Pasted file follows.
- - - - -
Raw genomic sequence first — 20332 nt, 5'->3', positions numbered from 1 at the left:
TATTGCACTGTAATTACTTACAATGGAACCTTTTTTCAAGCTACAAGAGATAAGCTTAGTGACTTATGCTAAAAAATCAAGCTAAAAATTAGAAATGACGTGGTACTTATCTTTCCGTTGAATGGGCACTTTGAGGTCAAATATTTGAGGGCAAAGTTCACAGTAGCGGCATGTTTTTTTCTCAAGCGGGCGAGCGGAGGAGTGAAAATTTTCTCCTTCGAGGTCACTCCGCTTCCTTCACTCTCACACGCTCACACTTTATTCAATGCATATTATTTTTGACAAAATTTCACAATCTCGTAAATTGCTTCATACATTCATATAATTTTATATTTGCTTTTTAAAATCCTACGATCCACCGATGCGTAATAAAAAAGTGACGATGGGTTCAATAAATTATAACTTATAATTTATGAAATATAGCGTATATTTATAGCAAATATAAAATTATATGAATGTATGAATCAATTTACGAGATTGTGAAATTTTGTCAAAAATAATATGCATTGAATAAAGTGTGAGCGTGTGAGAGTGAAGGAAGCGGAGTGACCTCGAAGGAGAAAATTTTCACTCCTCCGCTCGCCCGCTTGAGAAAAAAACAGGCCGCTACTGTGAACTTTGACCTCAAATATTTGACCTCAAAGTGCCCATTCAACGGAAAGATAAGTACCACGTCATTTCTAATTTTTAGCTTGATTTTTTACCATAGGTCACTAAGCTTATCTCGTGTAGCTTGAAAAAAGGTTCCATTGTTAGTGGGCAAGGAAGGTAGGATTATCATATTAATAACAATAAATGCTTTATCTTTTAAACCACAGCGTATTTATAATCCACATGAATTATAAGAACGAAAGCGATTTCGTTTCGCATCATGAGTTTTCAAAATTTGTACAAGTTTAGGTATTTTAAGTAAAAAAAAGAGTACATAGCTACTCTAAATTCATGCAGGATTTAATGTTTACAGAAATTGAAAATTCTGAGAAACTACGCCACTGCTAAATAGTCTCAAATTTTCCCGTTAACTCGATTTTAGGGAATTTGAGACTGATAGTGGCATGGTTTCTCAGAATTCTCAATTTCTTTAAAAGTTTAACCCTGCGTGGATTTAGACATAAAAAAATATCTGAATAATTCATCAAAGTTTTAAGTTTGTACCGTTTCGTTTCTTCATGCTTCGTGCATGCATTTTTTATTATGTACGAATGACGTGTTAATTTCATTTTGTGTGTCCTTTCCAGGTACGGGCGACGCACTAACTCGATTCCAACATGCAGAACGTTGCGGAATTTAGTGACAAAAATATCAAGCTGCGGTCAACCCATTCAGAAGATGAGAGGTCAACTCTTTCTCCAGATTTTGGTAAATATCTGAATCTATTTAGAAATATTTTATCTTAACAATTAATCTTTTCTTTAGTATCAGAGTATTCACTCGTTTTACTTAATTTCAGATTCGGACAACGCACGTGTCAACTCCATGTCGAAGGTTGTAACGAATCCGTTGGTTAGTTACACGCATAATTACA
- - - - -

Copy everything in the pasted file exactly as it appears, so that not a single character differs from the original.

Raw genomic sequence first — 20332 nt, 5'->3', positions numbered from 1 at the left:
TATTGCACTGTAATTACTTACAATGGAACCTTTTTTCAAGCTACAAGAGATAAGCTTAGTGACTTATGCTAAAAAATCAAGCTAAAAATTAGAAATGACGTGGTACTTATCTTTCCGTTGAATGGGCACTTTGAGGTCAAATATTTGAGGGCAAAGTTCACAGTAGCGGCATGTTTTTTTCTCAAGCGGGCGAGCGGAGGAGTGAAAATTTTCTCCTTCGAGGTCACTCCGCTTCCTTCACTCTCACACGCTCACACTTTATTCAATGCATATTATTTTTGACAAAATTTCACAATCTCGTAAATTGCTTCATACATTCATATAATTTTATATTTGCTTTTTAAAATCCTACGATCCACCGATGCGTAATAAAAAAGTGACGATGGGTTCAATAAATTATAACTTATAATTTATGAAATATAGCGTATATTTATAGCAAATATAAAATTATATGAATGTATGAATCAATTTACGAGATTGTGAAATTTTGTCAAAAATAATATGCATTGAATAAAGTGTGAGCGTGTGAGAGTGAAGGAAGCGGAGTGACCTCGAAGGAGAAAATTTTCACTCCTCCGCTCGCCCGCTTGAGAAAAAAACAGGCCGCTACTGTGAACTTTGACCTCAAATATTTGACCTCAAAGTGCCCATTCAACGGAAAGATAAGTACCACGTCATTTCTAATTTTTAGCTTGATTTTTTACCATAGGTCACTAAGCTTATCTCGTGTAGCTTGAAAAAAGGTTCCATTGTTAGTGGGCAAGGAAGGTAGGATTATCATATTAATAACAATAAATGCTTTATCTTTTAAACCACAGCGTATTTATAATCCACATGAATTATAAGAACGAAAGCGATTTCGTTTCGCATCATGAGTTTTCAAAATTTGTACAAGTTTAGGTATTTTAAGTAAAAAAAAGAGTACATAGCTACTCTAAATTCATGCAGGATTTAATGTTTACAGAAATTGAAAATTCTGAGAAACTACGCCACTGCTAAATAGTCTCAAATTTTCCCGTTAACTCGATTTTAGGGAATTTGAGACTGATAGTGGCATGGTTTCTCAGAATTCTCAATTTCTTTAAAAGTTTAACCCTGCGTGGATTTAGACATAAAAAAATATCTGAATAATTCATCAAAGTTTTAAGTTTGTACCGTTTCGTTTCTTCATGCTTCGTGCATGCATTTTTTATTATGTACGAATGACGTGTTAATTTCATTTTGTGTGTCCTTTCCAGGTACGGGCGACGCACTAACTCGATTCCAACATGCAGAACGTTGCGGAATTTAGTGACAAAAATATCAAGCTGCGGTCAACCCATTCAGAAGATGAGAGGTCAACTCTTTCTCCAGATTTTGGTAAATATCTGAATCTATTTAGAAATATTTTATCTTAACAATTAATCTTTTCTTTAGTATCAGAGTATTCACTCGTTTTACTTAATTTCAGATTCGGACAACGCACGTGTCAACTCCATGTCGAAGGTTGTAACGAATCCGTTGGTTAGTTACACGCATAATTACA